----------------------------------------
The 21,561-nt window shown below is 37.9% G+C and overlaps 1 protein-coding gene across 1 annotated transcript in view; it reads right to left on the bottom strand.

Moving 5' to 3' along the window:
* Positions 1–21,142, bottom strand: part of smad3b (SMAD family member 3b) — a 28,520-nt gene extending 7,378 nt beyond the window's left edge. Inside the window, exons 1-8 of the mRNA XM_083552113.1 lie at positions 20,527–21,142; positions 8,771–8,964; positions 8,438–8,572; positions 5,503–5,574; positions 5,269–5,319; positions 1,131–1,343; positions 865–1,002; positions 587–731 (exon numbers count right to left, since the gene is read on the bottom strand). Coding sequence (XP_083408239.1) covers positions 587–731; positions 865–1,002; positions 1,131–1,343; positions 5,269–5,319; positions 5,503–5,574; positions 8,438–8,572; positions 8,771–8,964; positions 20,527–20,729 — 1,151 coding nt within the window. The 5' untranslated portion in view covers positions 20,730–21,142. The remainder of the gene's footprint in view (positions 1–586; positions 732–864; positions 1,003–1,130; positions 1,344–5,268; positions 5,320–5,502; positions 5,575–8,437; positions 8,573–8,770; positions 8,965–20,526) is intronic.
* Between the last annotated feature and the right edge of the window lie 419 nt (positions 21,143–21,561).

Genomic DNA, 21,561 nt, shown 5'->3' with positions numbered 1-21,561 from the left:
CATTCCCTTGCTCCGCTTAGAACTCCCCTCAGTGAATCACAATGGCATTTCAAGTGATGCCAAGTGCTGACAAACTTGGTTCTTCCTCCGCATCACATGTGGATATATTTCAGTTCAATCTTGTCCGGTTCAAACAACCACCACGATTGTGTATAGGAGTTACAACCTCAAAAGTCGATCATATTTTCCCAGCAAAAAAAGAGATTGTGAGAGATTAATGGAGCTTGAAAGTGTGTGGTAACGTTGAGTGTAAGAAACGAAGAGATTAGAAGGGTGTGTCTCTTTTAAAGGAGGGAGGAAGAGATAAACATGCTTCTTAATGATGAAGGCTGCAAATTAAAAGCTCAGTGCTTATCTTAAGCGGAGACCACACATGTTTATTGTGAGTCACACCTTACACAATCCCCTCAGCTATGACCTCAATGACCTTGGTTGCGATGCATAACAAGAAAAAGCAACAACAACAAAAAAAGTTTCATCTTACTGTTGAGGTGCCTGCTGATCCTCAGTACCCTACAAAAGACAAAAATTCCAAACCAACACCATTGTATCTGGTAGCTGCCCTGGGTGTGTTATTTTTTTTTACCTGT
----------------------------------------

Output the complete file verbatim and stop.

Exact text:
The 21,561-nt window shown below is 37.9% G+C and overlaps 1 protein-coding gene across 1 annotated transcript in view; it reads right to left on the bottom strand.

Moving 5' to 3' along the window:
* Positions 1–21,142, bottom strand: part of smad3b (SMAD family member 3b) — a 28,520-nt gene extending 7,378 nt beyond the window's left edge. Inside the window, exons 1-8 of the mRNA XM_083552113.1 lie at positions 20,527–21,142; positions 8,771–8,964; positions 8,438–8,572; positions 5,503–5,574; positions 5,269–5,319; positions 1,131–1,343; positions 865–1,002; positions 587–731 (exon numbers count right to left, since the gene is read on the bottom strand). Coding sequence (XP_083408239.1) covers positions 587–731; positions 865–1,002; positions 1,131–1,343; positions 5,269–5,319; positions 5,503–5,574; positions 8,438–8,572; positions 8,771–8,964; positions 20,527–20,729 — 1,151 coding nt within the window. The 5' untranslated portion in view covers positions 20,730–21,142. The remainder of the gene's footprint in view (positions 1–586; positions 732–864; positions 1,003–1,130; positions 1,344–5,268; positions 5,320–5,502; positions 5,575–8,437; positions 8,573–8,770; positions 8,965–20,526) is intronic.
* Between the last annotated feature and the right edge of the window lie 419 nt (positions 21,143–21,561).

Genomic DNA, 21,561 nt, shown 5'->3' with positions numbered 1-21,561 from the left:
CATTCCCTTGCTCCGCTTAGAACTCCCCTCAGTGAATCACAATGGCATTTCAAGTGATGCCAAGTGCTGACAAACTTGGTTCTTCCTCCGCATCACATGTGGATATATTTCAGTTCAATCTTGTCCGGTTCAAACAACCACCACGATTGTGTATAGGAGTTACAACCTCAAAAGTCGATCATATTTTCCCAGCAAAAAAAGAGATTGTGAGAGATTAATGGAGCTTGAAAGTGTGTGGTAACGTTGAGTGTAAGAAACGAAGAGATTAGAAGGGTGTGTCTCTTTTAAAGGAGGGAGGAAGAGATAAACATGCTTCTTAATGATGAAGGCTGCAAATTAAAAGCTCAGTGCTTATCTTAAGCGGAGACCACACATGTTTATTGTGAGTCACACCTTACACAATCCCCTCAGCTATGACCTCAATGACCTTGGTTGCGATGCATAACAAGAAAAAGCAACAACAACAAAAAAAGTTTCATCTTACTGTTGAGGTGCCTGCTGATCCTCAGTACCCTACAAAAGACAAAAATTCCAAACCAACACCATTGTATCTGGTAGCTGCCCTGGGTGTGTTATTTTTTTTTACCTGT